Arizona's Solid Ace

Ace Vending in Tempe, Ariz., an 18-route operation servicing 3,000 machines from five operating facilities, offers a case study of a company that has become a market leader and continues to grow at a healthy clip. As the only big independent in its market, Ace Vending offers more services than the numerous small competitors, while also providing a more personal touch than the local national service provider.

One key to the company’s success has been its pioneering use of technology, including cashless readers, DEX handhelds, pre-kitting, automated warehouse management and micro markets.

Ace Vending, to be sure, is not a typical company. Partners Wade Stooks, Kevin Van Hazel and Chuck Walton Jr., friends from junior high school, are all college educated and highly motivated Gen Xers who grew up cognizant of the way technology has changed business in general. When they launched Ace Vending in 1998, they came with no preconceptions about how the vending business should be run, and they organized their deliveries in a way that made it easy to incorporate DEX handhelds and eventually gain DEX-based efficiencies.

Beginning with Coca-Cola

After graduating from college, Stooks and Van Hazel landed jobs at the Phoenix, Ariz. Coke bottler, Stooks in sales and Van Hazel in finance. Walton became a Phoenix firefighter, a job he has continued to hold.

While working at Coke, Stooks and Van Hazel quickly learned that there was no established independent vending operator serving greater Phoenix. Believing they would be able to develop a vending business quickly using bottler-loaned machines, they, along with Walton, struck out on their own in 1998. Stooks and Van Hazel had saved enough money to cover their living expenses for six months.

Armed with a used delivery truck and working out of a garage, they began knocking on doors in Casa Grande, which is about one hour equidistant from Phoenix to the north and Tucson to the South.

And while they didn’t have vending experience, they knew the importance of having a professional appearance. They invested in uniforms and literature, and approached prospective accounts as if they were already an established company.

“We acted like a big company from the get go,” Van Hazel said. “We looked like a professional vending company.”

Stooks already had a successful track record in sales at Coke, and getting accounts did not prove too difficult. Many vending accounts were dissatisfied with the service they were getting from the existing providers.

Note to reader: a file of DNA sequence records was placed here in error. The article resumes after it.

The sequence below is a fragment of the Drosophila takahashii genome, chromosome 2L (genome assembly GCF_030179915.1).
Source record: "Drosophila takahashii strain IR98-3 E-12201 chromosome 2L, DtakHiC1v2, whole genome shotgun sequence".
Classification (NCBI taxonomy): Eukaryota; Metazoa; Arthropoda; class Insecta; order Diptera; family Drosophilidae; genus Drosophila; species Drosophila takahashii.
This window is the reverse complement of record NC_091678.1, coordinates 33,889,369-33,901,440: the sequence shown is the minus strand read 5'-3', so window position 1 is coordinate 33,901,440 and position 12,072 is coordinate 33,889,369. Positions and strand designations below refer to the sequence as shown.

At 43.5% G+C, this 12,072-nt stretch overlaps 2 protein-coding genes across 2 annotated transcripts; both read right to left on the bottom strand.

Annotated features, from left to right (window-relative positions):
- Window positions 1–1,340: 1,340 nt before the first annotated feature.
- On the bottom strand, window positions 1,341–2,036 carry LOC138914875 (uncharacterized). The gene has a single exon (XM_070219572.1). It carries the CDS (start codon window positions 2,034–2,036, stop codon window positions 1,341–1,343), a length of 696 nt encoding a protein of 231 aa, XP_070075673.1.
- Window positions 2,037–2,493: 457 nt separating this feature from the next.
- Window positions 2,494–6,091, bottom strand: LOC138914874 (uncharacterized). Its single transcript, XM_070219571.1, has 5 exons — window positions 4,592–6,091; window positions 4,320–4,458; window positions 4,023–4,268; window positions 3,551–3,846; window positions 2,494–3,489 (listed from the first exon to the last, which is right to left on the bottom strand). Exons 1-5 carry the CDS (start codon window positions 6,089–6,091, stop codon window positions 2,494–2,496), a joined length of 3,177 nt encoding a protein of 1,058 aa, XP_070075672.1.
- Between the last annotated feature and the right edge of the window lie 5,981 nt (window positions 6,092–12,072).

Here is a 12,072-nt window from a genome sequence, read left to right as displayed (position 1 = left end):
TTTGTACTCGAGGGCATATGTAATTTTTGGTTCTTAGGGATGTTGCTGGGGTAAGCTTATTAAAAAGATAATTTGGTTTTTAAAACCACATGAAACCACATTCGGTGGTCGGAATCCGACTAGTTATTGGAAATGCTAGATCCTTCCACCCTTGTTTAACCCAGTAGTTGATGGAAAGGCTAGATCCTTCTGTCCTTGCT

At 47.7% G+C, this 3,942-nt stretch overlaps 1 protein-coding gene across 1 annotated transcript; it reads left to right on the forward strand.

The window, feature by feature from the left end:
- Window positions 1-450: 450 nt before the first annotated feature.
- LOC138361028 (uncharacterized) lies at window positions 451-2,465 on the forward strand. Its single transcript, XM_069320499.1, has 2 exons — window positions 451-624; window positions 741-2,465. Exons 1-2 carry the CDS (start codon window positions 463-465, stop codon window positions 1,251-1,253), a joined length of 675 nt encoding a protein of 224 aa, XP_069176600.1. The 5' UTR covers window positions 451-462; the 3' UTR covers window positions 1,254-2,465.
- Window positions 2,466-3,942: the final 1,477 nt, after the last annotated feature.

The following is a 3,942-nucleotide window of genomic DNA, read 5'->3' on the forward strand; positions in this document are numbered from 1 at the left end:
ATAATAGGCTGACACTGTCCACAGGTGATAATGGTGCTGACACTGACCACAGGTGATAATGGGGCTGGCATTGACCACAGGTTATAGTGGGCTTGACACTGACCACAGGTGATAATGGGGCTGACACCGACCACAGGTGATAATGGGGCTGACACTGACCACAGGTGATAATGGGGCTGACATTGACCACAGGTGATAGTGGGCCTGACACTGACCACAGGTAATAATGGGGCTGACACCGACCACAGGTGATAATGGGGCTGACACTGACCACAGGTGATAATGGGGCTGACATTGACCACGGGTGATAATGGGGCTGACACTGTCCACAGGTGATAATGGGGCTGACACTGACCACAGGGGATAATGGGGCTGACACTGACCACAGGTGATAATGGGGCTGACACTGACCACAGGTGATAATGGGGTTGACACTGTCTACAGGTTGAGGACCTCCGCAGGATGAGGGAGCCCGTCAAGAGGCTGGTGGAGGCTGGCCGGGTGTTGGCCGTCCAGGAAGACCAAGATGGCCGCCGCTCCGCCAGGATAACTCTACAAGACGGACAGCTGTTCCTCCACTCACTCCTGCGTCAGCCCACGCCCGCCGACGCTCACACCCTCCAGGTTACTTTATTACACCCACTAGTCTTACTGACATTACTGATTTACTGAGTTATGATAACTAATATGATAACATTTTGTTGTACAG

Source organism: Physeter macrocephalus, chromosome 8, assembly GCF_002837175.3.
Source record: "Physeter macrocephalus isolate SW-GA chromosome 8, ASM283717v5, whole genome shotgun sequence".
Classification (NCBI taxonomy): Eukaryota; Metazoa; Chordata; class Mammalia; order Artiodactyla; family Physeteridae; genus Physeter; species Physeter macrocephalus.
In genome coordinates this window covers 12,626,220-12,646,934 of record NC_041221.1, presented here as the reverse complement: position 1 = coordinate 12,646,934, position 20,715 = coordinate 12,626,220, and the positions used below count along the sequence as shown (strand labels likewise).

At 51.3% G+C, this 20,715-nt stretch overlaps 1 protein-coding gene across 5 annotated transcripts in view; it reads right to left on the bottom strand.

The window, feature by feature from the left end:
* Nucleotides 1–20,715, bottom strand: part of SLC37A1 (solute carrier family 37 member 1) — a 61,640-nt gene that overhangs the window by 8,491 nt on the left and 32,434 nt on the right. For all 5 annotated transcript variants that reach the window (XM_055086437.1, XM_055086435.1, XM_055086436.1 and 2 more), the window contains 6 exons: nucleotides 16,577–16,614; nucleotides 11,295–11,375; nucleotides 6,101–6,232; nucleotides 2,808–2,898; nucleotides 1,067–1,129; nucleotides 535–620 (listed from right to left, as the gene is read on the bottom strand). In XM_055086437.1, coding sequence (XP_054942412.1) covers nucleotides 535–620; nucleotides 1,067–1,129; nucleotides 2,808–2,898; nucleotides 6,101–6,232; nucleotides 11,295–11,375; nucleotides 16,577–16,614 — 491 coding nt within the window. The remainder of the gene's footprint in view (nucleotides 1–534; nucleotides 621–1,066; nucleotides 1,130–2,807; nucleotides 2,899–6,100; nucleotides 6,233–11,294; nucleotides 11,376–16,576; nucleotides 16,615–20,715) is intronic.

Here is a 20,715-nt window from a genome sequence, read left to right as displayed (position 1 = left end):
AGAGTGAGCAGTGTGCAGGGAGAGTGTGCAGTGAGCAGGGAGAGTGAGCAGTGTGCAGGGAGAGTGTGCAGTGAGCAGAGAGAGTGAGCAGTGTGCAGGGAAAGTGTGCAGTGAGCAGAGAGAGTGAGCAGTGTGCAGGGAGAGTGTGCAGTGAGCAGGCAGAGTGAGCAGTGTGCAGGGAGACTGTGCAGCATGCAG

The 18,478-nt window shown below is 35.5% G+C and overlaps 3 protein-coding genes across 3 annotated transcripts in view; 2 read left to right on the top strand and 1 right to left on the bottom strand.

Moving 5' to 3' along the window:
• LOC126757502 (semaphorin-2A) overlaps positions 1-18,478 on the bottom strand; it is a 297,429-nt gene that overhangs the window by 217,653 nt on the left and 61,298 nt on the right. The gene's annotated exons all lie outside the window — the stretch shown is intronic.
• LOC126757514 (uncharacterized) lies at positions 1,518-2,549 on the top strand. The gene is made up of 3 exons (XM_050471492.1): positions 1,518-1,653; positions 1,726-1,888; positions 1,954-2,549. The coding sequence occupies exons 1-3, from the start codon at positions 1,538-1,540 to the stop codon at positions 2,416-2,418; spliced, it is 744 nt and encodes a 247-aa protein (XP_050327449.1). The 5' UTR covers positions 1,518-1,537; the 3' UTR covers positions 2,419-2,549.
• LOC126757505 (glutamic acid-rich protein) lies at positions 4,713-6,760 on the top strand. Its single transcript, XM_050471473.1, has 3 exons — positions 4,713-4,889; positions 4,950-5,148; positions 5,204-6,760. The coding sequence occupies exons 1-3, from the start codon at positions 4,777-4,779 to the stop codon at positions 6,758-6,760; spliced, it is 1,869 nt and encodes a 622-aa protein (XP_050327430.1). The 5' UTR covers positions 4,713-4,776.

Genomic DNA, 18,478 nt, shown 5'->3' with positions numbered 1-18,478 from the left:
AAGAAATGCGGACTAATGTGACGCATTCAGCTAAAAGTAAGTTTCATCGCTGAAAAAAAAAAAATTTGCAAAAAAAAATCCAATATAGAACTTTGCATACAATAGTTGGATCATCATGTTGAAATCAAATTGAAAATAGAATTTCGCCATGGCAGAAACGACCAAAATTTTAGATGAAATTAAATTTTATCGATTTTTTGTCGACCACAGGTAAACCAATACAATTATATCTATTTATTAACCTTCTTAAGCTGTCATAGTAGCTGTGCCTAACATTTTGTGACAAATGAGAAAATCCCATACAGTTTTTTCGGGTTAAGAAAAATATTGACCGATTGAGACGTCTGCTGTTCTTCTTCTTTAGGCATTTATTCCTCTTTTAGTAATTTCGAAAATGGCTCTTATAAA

Arizona: a unique vending market

Arizona has always been a unique vending market since there are not a lot of large industrial accounts that typically form the customer base of large vending operations. The market has long been dominated by small operators, many of which are retirees.

Once Stooks, Van Hazel and Walton got an account, they bought the equipment, installed it and began providing service.

Beverage machines were a “no brainer” since the bottlers provide them for free. But snack machines were a different story. Focusing on cost, they first tried used snack machines, which proved a mistake. “It was a nightmare,” Van Hazel said, in reference to servicing used equipment. “We were nave. We jumped in without looking.”

They immediately began buying new equipment from the local Automatic Products, ltd. distributor. The new equipment cost more money but saved many service calls.

After six months, sales were sufficient enough to justify a 1,500 square-foot warehouse for the young and growing company.

After one year, with 50 accounts, they hired a full-time driver.

Only one account, an auto parts dealer, wanted cold food and hot beverages. After installing and servicing the cold food and hot beverage machines, the partners decided it was not the business they wanted to be in. However, larger accounts still wanted food and hot beverages, so they looked for alternative ways to meet this demand.

Instead of cold food machines, they offered frozen food machines. Van Hazel said most customers who want food can be convinced to accept a frozen machine, which also offers ice cream.

Instead of hot beverage machines, they offered countertop coffee brewers, an offering that eventually grew into a separate OCS division.

Machine planograms early on

Being newcomers to vending, the partners did not follow established industry practices, such as paying drivers based on commissions or having drivers pick products in the warehouse. Instead, they reasoned it made more sense to have a planogram for the driver to follow, and to have the truck loaded in the warehouse by the lower paid personnel.

“Why would I have a salaried guy spend part of his day loading his truck when I could have an hourly guy do it?” Van Hazel asked. “I want him out collecting money as much as possible every day.”

This system proved fortuitous when the partners sought vending management software.

Starting the business in 1998 had a key advantage; DEX was just coming on the scene with vending machines. In learning about DEX, Ace Vending was able to attack the market with state-of-the-art management software designed by Van Hazel, a college math major. By using DEX data, they were able to gather item-level sales data from the machines, which made product inventory easier to manage. It also enabled them to develop planograms that more accurately matched deliveries to machine needs. “We were very lucky getting in (the business) when we did,” Van Hazel said.

Focus on route management

By 2002, the company had four routes and moved to a larger warehouse. The partners recognized that route management was key to profitability, so they began to research DEX handhelds.